It is respectable to be blind, treat others the way you would want to be treated.
In response to Gene’s response to my response in the Reader’s forum about dog guide users on the amount of vision they have, I have seen a few dog guide users not using their dog guide properly, which is not using their dog’s harness, more or less having a dog for a pet is the impression that I’m getting from these people with dog guides, some people I know use their dogs when it seems to be more of a pleasure than a need, “well I guess I’ll leave the dog home today, it’s not really needed, like having someone read something to you because you don’t happen to have your reading glasses. I am really in favor of people who really need dog guides go for it, but there are still many who really shouldn’t have one because of their skills of travel and mental state of mind, some people I’ve seen are abusive to their dogs, I’ve seen it at conventions and on the streets.
Zerline wrote in response to Sandra:
While I’m going to respect your views, I beg to differ with you on who should and should not receive a guide dog.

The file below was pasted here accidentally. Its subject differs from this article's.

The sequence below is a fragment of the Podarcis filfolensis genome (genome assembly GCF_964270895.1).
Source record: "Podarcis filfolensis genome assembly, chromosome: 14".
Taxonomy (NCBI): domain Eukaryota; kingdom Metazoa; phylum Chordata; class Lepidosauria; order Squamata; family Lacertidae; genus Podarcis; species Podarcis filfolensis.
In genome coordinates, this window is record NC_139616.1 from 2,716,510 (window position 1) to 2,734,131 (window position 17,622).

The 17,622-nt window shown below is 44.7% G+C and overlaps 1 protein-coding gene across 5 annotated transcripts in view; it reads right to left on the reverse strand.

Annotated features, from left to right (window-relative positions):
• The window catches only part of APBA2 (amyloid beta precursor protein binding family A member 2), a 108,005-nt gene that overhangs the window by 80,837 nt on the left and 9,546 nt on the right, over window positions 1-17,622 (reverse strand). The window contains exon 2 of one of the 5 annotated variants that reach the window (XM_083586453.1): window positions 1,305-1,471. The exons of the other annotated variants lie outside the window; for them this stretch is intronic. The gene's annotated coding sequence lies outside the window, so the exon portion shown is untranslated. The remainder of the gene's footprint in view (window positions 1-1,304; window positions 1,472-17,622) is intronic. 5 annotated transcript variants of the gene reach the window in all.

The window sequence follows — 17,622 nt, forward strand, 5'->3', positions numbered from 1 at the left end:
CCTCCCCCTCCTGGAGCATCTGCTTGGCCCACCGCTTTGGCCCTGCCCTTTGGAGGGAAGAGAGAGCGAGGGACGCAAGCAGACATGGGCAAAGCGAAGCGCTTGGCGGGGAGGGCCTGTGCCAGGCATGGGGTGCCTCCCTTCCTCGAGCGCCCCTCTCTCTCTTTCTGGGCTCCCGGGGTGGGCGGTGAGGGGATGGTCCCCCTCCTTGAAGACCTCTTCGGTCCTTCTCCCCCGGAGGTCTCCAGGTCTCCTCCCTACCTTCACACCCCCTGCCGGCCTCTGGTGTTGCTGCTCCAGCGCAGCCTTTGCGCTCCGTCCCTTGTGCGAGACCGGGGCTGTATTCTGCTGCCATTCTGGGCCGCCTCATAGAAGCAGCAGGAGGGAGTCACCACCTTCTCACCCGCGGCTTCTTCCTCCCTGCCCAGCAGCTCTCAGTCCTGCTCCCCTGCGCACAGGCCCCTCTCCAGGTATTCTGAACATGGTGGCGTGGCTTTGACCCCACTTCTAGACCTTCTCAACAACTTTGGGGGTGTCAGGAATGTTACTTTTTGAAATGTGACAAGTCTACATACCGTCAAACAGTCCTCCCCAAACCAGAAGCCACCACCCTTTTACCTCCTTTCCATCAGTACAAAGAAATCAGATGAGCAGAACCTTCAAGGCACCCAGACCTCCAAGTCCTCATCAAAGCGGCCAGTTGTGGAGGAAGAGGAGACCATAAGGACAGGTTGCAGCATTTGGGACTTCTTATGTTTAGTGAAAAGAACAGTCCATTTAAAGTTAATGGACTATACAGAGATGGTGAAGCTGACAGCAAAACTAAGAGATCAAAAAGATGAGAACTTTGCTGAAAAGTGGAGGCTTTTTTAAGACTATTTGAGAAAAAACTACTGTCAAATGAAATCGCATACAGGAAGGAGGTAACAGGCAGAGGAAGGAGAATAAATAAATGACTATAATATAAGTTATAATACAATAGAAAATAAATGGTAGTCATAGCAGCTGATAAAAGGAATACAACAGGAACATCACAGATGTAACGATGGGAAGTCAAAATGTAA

First of all if you waited a long time to receive your replacement or first dog, then you should be questioning the school in which you applied to as to why there is such a long wait for you to get serviced. How could you think that a school is taking someone over someone else just because they have sight or not?
You don’t know their condition or what they can see or not see, just because they are reading a newspaper doesn’t mean they can see something else. It was your choice to wait until you couldn’t see anything to apply for a guide dog, and that is totally your right. Thank God I happen to have some vision, but cannot see far distances, should I then not have a guide dog according to you? My dogs have not been wasted, for just as a person uses a cane to identify that there is something wrong, the guide dog does the same.